Employee Engages in Concerted Protective Activity When She Asks Coworkers to Sign a Document so She Can File a Sex Harassment Complaint With the Employer

In Hollis Press Inc., 343 NLRB 301 (2004), the National Labor Relations Board held that an employee who filed a sexual harassment complaint with a state agency was not engaged in protected concerted activity when she solicited co-workers to be witnesses. In Fresh & Easy Neighborhood Market, Inc., 361 NLRB No. 12 (2014), the National Labor Relations Board reversed the holding in Hollis Press. The Board majority held that "an employee seeking the assistance or support of his or her coworkers in raising a sexual harassment complaint is acting for the purpose of mutual aid or protection. This decision applies equally to cases where. . . an employee seeks to raise that complaint directly to the employer, or . . . to an outside entity."  Id. at 7.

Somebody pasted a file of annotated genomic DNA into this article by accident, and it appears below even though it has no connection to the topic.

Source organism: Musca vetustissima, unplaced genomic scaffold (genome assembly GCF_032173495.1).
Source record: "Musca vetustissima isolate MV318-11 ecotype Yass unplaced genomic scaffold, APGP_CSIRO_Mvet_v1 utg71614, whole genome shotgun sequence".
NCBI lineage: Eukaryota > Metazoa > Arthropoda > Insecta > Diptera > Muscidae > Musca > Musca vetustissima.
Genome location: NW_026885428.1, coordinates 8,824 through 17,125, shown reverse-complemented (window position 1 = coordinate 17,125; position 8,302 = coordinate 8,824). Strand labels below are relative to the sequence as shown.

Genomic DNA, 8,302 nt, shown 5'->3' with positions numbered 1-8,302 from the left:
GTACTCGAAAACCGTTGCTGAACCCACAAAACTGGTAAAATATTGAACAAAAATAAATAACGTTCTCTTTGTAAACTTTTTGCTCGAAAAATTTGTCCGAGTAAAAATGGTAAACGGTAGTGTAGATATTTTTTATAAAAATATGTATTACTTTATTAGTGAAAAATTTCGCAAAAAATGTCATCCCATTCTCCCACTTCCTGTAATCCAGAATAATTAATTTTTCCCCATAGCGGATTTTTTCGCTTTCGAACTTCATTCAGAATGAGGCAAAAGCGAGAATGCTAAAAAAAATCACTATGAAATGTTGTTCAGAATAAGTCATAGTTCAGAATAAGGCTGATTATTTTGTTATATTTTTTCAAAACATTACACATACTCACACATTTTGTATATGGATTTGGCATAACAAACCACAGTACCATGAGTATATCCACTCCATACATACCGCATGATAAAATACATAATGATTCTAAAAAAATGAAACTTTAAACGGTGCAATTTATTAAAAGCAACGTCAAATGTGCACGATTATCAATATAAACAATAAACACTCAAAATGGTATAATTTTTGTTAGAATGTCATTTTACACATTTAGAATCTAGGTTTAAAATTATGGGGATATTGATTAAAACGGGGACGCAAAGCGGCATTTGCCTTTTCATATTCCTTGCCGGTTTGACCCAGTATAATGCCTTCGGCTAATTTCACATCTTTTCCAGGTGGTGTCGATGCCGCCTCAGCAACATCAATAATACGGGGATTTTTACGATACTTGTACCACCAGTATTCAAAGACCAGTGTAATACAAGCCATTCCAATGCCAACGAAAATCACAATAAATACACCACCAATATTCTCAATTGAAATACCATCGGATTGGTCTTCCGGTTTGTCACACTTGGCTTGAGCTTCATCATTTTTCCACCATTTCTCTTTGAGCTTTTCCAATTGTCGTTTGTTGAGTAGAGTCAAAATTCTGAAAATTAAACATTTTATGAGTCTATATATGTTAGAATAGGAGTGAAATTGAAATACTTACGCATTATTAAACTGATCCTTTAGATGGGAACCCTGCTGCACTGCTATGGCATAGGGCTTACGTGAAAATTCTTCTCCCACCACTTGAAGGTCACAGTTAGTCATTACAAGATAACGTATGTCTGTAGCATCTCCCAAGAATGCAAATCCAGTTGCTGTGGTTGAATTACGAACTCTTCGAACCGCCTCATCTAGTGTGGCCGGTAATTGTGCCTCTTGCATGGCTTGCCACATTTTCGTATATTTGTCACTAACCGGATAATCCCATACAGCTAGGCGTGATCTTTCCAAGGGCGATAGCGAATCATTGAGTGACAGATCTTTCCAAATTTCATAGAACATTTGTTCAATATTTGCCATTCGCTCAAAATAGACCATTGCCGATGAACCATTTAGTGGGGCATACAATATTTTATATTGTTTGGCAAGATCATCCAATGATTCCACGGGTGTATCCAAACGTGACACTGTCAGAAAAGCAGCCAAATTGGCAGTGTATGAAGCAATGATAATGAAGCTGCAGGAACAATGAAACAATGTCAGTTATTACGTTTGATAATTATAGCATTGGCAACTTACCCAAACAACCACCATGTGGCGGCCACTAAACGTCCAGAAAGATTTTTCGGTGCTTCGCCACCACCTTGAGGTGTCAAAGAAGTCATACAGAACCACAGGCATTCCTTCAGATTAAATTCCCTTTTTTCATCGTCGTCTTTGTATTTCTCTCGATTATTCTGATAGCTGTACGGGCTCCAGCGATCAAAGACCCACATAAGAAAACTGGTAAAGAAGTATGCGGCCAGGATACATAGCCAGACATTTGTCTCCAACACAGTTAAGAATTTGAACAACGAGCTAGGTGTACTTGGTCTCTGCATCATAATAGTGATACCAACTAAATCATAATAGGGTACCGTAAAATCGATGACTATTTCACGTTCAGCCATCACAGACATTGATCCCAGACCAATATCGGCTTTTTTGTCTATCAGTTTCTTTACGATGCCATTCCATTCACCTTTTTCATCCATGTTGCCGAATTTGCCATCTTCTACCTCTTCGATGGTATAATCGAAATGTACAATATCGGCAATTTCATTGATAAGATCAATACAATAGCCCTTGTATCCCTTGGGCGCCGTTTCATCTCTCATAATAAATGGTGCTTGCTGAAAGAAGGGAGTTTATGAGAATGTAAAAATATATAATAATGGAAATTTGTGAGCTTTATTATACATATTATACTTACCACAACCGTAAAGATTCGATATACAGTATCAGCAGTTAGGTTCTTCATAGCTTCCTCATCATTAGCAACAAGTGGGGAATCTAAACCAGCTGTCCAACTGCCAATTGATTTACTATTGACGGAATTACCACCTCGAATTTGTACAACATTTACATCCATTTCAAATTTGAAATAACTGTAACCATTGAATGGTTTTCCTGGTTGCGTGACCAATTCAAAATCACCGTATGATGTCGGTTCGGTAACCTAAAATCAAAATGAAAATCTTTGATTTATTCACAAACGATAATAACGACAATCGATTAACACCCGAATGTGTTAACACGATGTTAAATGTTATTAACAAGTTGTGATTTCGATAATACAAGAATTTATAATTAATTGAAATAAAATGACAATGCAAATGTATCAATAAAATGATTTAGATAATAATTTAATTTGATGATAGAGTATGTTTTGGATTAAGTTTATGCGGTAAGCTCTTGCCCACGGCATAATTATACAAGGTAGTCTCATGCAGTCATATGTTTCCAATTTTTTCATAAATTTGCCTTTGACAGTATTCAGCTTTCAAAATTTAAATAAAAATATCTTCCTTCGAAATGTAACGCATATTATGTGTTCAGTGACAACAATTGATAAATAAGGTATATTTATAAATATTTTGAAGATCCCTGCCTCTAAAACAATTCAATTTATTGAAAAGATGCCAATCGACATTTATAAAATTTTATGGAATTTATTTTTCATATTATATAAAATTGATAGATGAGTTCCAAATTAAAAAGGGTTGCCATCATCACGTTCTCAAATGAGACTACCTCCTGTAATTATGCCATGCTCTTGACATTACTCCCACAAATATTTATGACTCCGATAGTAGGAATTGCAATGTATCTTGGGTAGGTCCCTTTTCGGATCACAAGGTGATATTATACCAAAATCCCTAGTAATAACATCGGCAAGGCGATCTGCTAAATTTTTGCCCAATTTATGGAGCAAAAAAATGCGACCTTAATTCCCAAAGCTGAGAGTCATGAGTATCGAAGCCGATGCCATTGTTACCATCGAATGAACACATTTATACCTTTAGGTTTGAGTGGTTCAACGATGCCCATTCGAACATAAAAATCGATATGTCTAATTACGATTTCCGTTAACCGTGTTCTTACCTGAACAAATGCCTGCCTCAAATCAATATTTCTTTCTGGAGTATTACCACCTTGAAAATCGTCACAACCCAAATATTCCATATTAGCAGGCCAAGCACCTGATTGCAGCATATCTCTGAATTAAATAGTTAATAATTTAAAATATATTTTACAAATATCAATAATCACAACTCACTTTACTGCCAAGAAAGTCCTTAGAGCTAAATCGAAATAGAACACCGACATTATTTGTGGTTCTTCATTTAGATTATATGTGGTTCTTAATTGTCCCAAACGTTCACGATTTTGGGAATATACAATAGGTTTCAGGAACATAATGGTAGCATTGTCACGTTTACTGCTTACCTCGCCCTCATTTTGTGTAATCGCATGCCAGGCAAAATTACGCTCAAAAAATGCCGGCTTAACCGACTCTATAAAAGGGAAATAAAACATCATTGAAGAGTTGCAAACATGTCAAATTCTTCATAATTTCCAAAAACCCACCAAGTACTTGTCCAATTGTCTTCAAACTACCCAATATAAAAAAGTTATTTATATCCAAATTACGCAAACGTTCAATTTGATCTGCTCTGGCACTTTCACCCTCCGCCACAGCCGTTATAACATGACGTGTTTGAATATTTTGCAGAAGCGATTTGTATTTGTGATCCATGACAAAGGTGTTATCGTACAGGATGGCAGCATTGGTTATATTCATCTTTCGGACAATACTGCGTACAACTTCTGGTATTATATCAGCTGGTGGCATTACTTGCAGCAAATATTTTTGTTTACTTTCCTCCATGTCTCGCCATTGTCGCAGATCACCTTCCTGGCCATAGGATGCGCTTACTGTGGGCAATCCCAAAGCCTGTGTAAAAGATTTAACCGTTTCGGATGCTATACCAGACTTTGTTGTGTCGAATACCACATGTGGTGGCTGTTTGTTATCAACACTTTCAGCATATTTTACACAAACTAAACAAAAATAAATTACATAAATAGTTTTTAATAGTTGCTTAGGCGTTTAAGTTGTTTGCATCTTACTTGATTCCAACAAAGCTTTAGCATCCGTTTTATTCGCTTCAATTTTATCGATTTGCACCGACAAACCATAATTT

Margaret Elias left a message to her supervisor on a white board in the break room. A coworker altered the message with an obscene word and a derogatory drawing. When Elias discovered the alteration, she asked her team leader how to file a sexual harassment complaint. He asked her why she would want to file a complaint. Elias became angry and left the room. Later in the day, Elias drew a copy of the altered message and cartoon and had three coworkers sign the drawing. The three employees thought that they were signing the drawing to indicate that it was an accurate representation of the altered message. None of them thought Elias was filing a sexual harassment complaint on their behalf, and one complained that Elias bullied her into signing the drawing. Elias admitted that she made the drawing because she was going to file a sexual harassment complaint for herself. The company investigated the alteration. During the investigation the employee relations manager asked Elias why she had the three employees sign the drawing. Elias responded that she did it for her own protection. The manager told her not to obtain any further statements from other employees so that the manager could conduct the investigation. The manager did inform Elias that she could talk to other employees and ask them to be witnesses for her. The employer discovered the person who had altered Elias's white board message and disciplined him. No disciplinary action was taken against Elias.